What is significant?
The Forum and Rapallo Cinemas, formerly the State Theatre, were designed by the American cinema architect John Eberson in association with the prominent Melbourne architects Bohringer, Taylor and Johnson in 1928. It was built at the climax of the boom years in cinema construction, and was operated by Union Theatres. It had the largest capacity of any cinema in the country with 3371 seats. Unlike most picture palaces, this form of cinema design attempted to create the illusion of an exotic walled garden in the auditorium, complete with appropriate statuary, a blue ceiling, twinkling stars and projected clouds. The interior incorporates elements of Italian medieval, Renaissance, Baroque and Spanish Mission styles combined with bold classical Roman and Renaissance architectural forms to create a lush, impossibly exotic atmosphere. Externally the building is a Moorish fantasy with a jewelled clock tower with a copper clad Saracenic dome, minarets and barley sugar columns and rich pressed cement decoration. Construction is steel frame and brick.
How is it significant?
The Forum and Rapallo Cinemas, formerly the State Theatre, is of architectural and historical significance to the State of Victoria.
Why is it significant?
The Forum and Rapallo Cinemas, formerly the State Theatre is architecturally significant to the State of Victoria for its influence in the development of the atmospheric style. It is the only remaining atmospheric cinema surviving in Victoria. Though the interior is modified, the visual and atmospheric impact of the design are still clearly discernible. The miniature plaster versions of well known Greco-Roman sculptures and bas relief wall panels combined with mock palace facades, villa facades and the liberal use of architectural structural elements set out under a blue sky as if in a fantasy garden, mark out the interior as one of the most unusual in the State.
The former State Theatre is of historically significant to the State of Victoria for demonstrating the extravagance and confidence of the 1920s boom. The entertainment provided at the cinema was a highly popular social and cultural activity in which thousands regularly participated. The enclosure of the balcony section in 1962 to create two separate cinemas, the Forum and the Rapallo, is important as the first example of such twinning in Australia, and demonstrates the start of the decline of the large film theatres.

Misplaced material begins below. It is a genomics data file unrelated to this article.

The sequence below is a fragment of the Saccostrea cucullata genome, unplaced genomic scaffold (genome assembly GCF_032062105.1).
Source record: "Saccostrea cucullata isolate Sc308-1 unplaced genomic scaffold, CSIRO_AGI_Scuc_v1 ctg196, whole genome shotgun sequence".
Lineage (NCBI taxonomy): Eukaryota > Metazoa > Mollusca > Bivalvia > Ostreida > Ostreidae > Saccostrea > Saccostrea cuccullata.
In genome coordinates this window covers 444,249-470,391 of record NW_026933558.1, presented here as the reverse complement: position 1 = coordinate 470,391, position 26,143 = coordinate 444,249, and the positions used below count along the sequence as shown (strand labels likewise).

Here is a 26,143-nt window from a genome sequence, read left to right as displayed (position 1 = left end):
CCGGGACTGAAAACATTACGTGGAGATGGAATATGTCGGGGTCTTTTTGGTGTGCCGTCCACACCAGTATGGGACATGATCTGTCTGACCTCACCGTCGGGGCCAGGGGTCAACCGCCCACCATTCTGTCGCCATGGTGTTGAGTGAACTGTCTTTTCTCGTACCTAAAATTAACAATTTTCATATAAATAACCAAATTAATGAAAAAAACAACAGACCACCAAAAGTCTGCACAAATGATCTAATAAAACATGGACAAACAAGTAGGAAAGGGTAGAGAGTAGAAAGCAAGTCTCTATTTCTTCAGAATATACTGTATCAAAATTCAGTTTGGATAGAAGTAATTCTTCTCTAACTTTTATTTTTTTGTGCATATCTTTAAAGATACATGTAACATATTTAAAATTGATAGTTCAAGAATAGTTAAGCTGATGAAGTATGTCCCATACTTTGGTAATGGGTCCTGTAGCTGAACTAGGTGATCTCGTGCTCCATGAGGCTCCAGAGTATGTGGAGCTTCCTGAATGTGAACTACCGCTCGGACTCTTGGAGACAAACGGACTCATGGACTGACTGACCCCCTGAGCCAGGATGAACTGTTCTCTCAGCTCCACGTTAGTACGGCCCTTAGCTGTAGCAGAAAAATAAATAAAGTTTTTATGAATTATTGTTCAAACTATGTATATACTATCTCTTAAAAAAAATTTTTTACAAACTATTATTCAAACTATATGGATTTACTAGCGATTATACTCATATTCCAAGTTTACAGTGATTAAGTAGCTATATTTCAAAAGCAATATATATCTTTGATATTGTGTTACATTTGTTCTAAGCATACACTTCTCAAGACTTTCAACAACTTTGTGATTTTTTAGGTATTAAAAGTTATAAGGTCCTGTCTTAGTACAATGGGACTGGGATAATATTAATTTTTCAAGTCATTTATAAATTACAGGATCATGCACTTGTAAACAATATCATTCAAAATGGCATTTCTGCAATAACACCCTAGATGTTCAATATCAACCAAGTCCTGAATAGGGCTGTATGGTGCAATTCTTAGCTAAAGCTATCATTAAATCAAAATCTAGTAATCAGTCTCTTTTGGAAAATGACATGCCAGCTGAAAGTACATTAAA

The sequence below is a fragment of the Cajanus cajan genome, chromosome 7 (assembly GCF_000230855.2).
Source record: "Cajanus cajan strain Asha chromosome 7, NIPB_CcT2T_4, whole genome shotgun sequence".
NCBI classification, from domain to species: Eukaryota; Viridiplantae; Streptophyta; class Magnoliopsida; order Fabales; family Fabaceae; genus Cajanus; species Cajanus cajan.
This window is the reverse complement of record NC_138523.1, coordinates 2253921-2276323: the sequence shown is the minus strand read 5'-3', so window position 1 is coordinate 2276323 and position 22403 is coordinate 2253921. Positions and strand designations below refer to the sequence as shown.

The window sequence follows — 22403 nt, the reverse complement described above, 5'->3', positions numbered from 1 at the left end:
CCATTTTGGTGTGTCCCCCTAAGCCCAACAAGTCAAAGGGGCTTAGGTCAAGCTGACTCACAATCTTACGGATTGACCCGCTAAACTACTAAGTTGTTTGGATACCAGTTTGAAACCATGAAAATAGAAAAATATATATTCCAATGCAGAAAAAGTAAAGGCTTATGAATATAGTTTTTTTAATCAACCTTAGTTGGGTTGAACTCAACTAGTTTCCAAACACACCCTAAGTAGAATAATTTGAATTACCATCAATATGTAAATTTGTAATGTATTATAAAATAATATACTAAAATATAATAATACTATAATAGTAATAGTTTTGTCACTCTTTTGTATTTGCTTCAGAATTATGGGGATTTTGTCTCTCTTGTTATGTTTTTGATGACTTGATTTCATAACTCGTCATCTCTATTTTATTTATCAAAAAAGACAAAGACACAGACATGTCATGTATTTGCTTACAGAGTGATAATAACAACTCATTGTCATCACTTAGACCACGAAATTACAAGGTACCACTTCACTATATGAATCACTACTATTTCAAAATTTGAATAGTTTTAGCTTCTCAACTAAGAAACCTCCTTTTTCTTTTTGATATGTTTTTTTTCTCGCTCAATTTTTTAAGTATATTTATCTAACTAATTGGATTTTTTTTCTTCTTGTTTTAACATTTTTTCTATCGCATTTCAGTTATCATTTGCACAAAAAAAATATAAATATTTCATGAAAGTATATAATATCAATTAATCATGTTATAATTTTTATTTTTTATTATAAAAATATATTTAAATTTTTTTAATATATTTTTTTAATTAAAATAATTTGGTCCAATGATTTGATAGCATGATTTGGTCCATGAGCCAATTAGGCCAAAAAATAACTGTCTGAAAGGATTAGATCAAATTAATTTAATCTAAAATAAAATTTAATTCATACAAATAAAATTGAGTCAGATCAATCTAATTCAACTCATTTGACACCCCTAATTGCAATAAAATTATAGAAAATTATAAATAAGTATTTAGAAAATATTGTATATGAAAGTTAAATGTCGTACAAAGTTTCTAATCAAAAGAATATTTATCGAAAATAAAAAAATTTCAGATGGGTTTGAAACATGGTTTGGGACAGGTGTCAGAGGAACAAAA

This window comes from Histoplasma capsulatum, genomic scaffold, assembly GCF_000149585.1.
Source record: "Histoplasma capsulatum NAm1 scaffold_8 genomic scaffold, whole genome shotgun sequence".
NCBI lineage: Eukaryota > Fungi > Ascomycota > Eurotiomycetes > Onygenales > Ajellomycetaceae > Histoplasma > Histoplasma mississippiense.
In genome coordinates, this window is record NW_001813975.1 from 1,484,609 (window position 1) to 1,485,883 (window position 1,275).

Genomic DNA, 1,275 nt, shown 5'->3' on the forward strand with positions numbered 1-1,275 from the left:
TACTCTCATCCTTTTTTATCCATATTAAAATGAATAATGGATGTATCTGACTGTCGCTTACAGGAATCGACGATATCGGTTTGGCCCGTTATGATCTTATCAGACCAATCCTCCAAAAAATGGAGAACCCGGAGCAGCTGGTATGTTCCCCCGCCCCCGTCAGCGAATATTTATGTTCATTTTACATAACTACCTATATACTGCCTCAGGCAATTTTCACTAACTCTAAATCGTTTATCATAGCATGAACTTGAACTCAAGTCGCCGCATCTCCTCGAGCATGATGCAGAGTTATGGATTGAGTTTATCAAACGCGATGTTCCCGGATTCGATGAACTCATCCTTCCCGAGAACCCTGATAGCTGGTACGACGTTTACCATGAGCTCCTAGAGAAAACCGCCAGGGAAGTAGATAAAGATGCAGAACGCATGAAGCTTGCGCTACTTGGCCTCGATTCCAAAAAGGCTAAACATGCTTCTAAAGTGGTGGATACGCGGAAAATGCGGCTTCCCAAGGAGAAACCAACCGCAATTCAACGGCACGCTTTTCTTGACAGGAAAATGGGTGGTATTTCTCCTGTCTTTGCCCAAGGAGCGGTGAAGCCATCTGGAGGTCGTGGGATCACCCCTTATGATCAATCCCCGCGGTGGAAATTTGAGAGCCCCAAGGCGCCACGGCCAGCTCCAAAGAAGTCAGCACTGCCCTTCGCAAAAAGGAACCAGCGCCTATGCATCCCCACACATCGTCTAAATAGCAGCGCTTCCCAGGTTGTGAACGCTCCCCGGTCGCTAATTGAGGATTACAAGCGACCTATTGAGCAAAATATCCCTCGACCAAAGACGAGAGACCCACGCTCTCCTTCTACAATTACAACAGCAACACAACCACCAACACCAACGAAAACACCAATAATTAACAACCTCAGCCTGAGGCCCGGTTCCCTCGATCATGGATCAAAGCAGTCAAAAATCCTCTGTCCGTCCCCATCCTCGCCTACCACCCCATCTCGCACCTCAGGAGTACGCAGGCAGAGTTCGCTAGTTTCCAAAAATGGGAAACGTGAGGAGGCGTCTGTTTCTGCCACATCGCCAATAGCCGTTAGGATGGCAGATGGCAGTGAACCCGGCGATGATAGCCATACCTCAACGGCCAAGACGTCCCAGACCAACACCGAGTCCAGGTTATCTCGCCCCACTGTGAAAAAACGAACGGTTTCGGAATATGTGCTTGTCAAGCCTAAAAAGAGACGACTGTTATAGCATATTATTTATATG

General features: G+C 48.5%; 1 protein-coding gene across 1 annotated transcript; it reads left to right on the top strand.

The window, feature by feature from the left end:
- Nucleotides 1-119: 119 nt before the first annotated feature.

History of Place:
The State Theatre, now the Forum and Rapallo Cinemas, was erected in direct competition to the Regent Theatre in the late 1920s and epitomises the opulent era of picture palace architecture. American theatre design specialist John Eberson designed the State Theatre in Melbourne following a visit from the manager of Union Theatres Ltd to the United States in 1928. Melbourne architects Bohringer, Taylor and Johnson prepared the documentation for this atmospheric picture theatre, constructed internally in the form of a Florentine garden with artifical sky and externally emblished in a Saracenic mode. Built at the climax of the boom years in Cinema construction, the former State Theatre was opened and operated by Union Theatres (the forerunner of the Greater Union Organisation) in direct competition to the Regent Theatre, the flagship of the "Regent" cinema chain. It had the largest capacity of any cinema in the country with 3371 seats (the Regent had 3265) and was one of the four major picture palaces built in Melbourne in the 1920s (the other two being the Capitol and Palais). John Eberson pioneered the "atmospheric" cinema in the United States and in Australia the only other surviving cinemas in this style are the Capitol in Sydney (which is in fact an almost exact reproduction, though mirrored, of the former State theatre) and a cinema in Paddingon, Brisbane.The State Theatre was divided into two in 1963, to become the Forum and Rapallo cinemas. An entrance to the Rapallo was built in Russell Street at the same time.
Associated People: Bohringer, Taylor & Johnson
6/6/2013 - Email from Dr Lyndon Wild (firstname.lastname@example.org)
The pillars and balustradings in the theatre were made by B J Weatherill Woodturners of 300 Russell Street Melbourne. Lyndon's grandfather was a tradesman there. This business closed in 1973.